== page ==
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Manufacturers Index - Robbins & Myers, Inc.

Robbins & Myers, Inc.
Springfield, OH; Dayton, OH, U.S.A.
Company Website: http://www.robbinsmyers.com/
Manufacturer Class: Steam and Gas Engines

Last Modified: Nov 5 2018 12:03AM by Jeff_Joslin
If you have information to add to this entry, please contact the Site Historian.
1929 Robbins & Myers, Inc., ¼ H. P. Electric Motor

According to their website, Robbins & Myers, Inc. was founded in 1878 as a gray iron foundry for bicycles and agricultural machinery. The founders were Chandler Robbins and James Myers. They started producing castings for motor-powered fans, and then in 1897 they introduced their own line of fans. By 1900 they had a successful line of motors, eventually encompassing sizes from fractional horsepower up to 30 HP. 1920 saw the manufacture of automobile starters for the Delco division of General Motors. They also produced motors for Singer, Hoover and Addressogrph-Multigraph companies and built the motors for the Norden bombsight during WW II. In 1929 the firm formed a hoist and crane division, 1936 a division to make progressive cavity pumps that were invented by Rene Joseph Louis Moineau and in 1949 Robbins & Myers, Inc. aquired Hunter Fan. By 1977 they had four divisions, small, highly engineered electric motors; Moyno brand progressing cavity pumps; hoists, cranes and monorail handling systems; and comfort conditioning products.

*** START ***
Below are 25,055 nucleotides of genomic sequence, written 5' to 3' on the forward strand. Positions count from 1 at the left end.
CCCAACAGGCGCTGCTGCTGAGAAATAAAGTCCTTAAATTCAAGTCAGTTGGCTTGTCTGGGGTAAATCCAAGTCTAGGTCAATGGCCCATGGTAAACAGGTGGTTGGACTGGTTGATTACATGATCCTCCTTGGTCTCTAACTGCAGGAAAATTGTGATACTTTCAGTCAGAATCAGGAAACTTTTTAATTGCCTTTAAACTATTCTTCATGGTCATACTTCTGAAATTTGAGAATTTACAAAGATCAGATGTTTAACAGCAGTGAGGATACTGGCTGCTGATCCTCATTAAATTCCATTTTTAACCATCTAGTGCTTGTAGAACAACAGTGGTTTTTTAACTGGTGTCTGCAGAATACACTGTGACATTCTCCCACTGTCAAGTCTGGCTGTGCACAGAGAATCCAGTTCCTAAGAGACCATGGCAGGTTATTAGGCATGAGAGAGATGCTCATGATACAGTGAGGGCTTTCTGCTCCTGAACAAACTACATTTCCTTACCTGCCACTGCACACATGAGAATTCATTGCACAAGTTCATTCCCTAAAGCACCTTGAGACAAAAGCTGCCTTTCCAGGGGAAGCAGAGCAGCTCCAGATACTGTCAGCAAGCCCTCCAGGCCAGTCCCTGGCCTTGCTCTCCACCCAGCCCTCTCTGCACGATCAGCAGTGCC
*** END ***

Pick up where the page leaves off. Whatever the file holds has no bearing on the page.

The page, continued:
In the 1960s, and possibly into the early '70s, Robbins & Myers manufactured Craftsman branded TEFC (Totally Enclosed Fan Cooled) motors for Sears, Roebuck & Co. Craftsman-branded motors made by Robbins & Myers have Sears model-number prefix 487.

By the 2000s, Robbins & Myers, Inc.'s organization included subsidiaries such as Robbins & Myers Canada, Ltd., and Robbins & Myers, Ltd. of England. The parent company ceased manufacturing motors in the early 1990s to focus on fluids management. In 2013 the company was acquired by National Oilwell Varco and the venerable Robbins & Myers name has largely disappeared.

Information Sources

  • The Standard of the Industry; the Story of Robbins & Myers, Inc., by Fred G. Wall, 1978, is a book about this company. used copies are often available on Amazon.com.
  • We have seen a couple of ca. 1920 direct-drive bandsaws for sale, and described as made by Robbins & Myers. It is very likely that only the motors were made by them.
  • The company history page is no longer on their website but an old version is available through archive.org.
  • EMF electrical year book, Volume 1, 1921 page 483
  • A 1962 Popular Science magazine ad shows a Hunter Division produced 6" bench grinder (see Image tab).